Yesterday evening, CCCq- Canterbury Christ Church University’s Lesbian, Gay, Bisexual, Trans, Queer and intersex staff network organised a Vigil in memory of those murdered in Orlando on 13th of June. The event was held at the University Chapel, and supported by the university chaplaincy and senior management team. We heard from staff and students and lit candles in memory of those we lost.
As the global LGBTQi community are in mourning for 49 of its family who were murdered, we extend our sympathy to their friends and their families and keep all of those who were injured and affected in our thoughts. We stand in solidarity with our global Queer family and remember that the 49 people massacred add to an ever growing number of people who are killed because of hatred and intolerance towards our community, because of homophobia, transphobia and biphobia.
In the aftermath of this attack we have seen so much erasure of the LGBTQi community. Those in the media, church and political leaders, claiming that ‘these could have been any night club goers’, blaming this attack on religion, on global terrorism and contributing to the erasure of the victim’s queer identities. This was a hate crime. These people were murdered because of their sexual and gender identity. Because the society they, and we live in, is one of homophobia, transphobia and biphobia. Those who discriminate against us, who bully the children of our community in schools, who do not protect us when we are vulnerable, who laugh at us, who deny us rights, they are all complicit with these murders.
We did not offer a book of condolences because where would we send it? These things usually are sent to some dignitary, head of state, mayor, governor. In Florida, where this awful attack happened, LGBTQi people can still be fired for their sexual or gender identity without any protection. Those who deny us protection are complicit with these murders.
Before people left, they were asked to take a minute to post on our graffiti wall, which we will share online. over the coming days We will tell the world that Canterbury Christ Church University and the wider community present today stand together, in solidarity ad defiance. Along with our many allies, who with us advocate and fight for liberation, we Stand in Power.
To our family lost in Orlando. To all lost to homophobia, transphobia and biphobia: Rest in Power.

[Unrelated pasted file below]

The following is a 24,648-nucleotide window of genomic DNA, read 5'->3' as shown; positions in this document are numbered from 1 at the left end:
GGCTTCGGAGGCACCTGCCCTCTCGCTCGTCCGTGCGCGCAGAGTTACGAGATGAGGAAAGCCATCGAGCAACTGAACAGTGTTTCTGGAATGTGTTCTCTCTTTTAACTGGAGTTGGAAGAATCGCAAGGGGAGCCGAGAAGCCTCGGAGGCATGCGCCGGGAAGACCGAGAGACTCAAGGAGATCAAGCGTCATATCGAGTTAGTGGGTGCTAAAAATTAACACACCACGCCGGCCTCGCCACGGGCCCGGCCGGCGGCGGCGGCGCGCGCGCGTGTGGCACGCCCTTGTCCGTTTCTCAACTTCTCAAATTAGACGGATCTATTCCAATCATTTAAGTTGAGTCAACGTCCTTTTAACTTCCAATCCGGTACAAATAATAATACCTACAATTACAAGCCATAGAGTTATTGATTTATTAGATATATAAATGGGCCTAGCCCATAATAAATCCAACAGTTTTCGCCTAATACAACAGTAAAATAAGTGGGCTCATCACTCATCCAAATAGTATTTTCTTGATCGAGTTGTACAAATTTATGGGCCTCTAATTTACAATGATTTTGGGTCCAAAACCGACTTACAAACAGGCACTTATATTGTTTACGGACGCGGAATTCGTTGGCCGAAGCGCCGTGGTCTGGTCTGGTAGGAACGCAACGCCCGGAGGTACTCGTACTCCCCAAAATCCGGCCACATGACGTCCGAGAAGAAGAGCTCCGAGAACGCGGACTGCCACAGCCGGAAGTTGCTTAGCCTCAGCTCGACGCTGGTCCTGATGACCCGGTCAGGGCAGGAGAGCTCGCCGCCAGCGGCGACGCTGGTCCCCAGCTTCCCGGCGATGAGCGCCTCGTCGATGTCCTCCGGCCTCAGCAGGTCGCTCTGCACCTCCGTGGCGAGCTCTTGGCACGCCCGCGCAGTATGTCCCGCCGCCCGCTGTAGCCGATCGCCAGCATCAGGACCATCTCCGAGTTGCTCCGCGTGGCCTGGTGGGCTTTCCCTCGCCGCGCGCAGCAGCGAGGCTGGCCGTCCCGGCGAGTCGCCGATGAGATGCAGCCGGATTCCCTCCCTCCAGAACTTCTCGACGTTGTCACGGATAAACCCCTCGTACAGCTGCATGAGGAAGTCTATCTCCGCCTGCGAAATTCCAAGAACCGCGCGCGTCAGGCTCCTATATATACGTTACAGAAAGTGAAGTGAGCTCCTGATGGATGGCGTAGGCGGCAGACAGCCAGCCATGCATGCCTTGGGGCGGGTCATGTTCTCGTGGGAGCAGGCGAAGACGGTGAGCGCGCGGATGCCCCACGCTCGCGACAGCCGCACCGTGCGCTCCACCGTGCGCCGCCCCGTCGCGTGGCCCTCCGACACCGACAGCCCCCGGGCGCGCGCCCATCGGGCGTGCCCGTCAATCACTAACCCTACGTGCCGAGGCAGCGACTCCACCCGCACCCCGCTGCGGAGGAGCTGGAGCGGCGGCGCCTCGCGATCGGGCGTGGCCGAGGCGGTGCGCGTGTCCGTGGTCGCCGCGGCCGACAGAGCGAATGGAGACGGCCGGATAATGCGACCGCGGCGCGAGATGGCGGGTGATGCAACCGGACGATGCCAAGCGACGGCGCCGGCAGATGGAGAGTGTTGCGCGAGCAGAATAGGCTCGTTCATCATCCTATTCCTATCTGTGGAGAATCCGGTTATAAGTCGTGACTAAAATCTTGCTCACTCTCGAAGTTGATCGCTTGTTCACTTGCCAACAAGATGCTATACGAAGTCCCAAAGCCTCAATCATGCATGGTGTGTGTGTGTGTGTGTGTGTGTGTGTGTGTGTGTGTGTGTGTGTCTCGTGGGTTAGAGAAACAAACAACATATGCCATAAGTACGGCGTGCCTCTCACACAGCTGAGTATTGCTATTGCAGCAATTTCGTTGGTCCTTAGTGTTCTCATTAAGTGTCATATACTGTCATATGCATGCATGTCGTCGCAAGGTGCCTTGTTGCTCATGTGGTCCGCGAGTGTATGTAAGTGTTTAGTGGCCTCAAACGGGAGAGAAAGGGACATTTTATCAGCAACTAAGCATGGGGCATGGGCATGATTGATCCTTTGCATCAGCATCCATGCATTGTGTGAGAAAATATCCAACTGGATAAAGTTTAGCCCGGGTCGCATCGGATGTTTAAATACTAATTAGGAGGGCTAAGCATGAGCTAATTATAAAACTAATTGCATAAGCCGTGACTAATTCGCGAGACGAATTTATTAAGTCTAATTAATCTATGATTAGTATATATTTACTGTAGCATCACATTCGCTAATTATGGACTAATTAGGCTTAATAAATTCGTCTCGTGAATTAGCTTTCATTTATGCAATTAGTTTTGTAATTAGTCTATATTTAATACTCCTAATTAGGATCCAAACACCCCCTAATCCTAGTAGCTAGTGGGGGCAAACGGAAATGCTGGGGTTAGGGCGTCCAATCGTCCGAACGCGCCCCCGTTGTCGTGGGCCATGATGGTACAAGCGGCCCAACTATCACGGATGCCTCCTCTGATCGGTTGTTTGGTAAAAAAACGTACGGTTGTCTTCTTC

On Sunday morning at 02:00 a gunman entered Pulse, an LGBTQ night club in Orlando, Florida, and killed at least 50 people, injuring numerous others.
A short vigil will take place outside of the University’s chapel on Wednesday 15 June at 5.30pm. All staff, students and community members are welcome to attend.
We are also flying the Pride flag at half-mast outside Augustine House, in solidarity and sympathy with the victims of this atrocity.
We are delighted to be marching at the London Pride 2016 on Saturday 25th of June. Everyne wishing to support LGBTIQ staff and students at CCCU is welcome to join us, so if you work or study at CCCU please come along. Partners, family, friends and allies are also all very welcome.
Please see our Eventbrite page here for details of time and place and to register your attendance so that we have an idea of numbers.
See you there!
Re-Radicalising Queers – a public discussion on the LGBT movement took place on the 15th of February at Canterbury Christ Church University. The event was organised by CCCq, the university’s Lesbian, Gay, Bisexual, Trans, Queer and intersex staff network and hosted a range of speakers including international Human Rights activist Peter Tatchell, Prof. Bee Scherer, CCCU; Sue Sanders, School͛s OUT; Paul Twocock, Stonewall and Rt Reverend Dr Alan Wilson, Bishop of Buckingham.
The event was opened by Elzy Clements-Johnson, President of the student LGBT+ society who commented on how the LGBT community has developed and progressed to give those who don’t fit into the traditional categories a space and a voice. Vice-Chancellor Professor Rama Thirunamachandran gave the welcoming address and noted the various political, legal and social achievements of the LGBT movement in the past five decades and thanked the organisers of Re-Radicalising Queers for creating the space to discuss how to move forward, given the various challenges and inequalities that are prevalent for the LGBT community.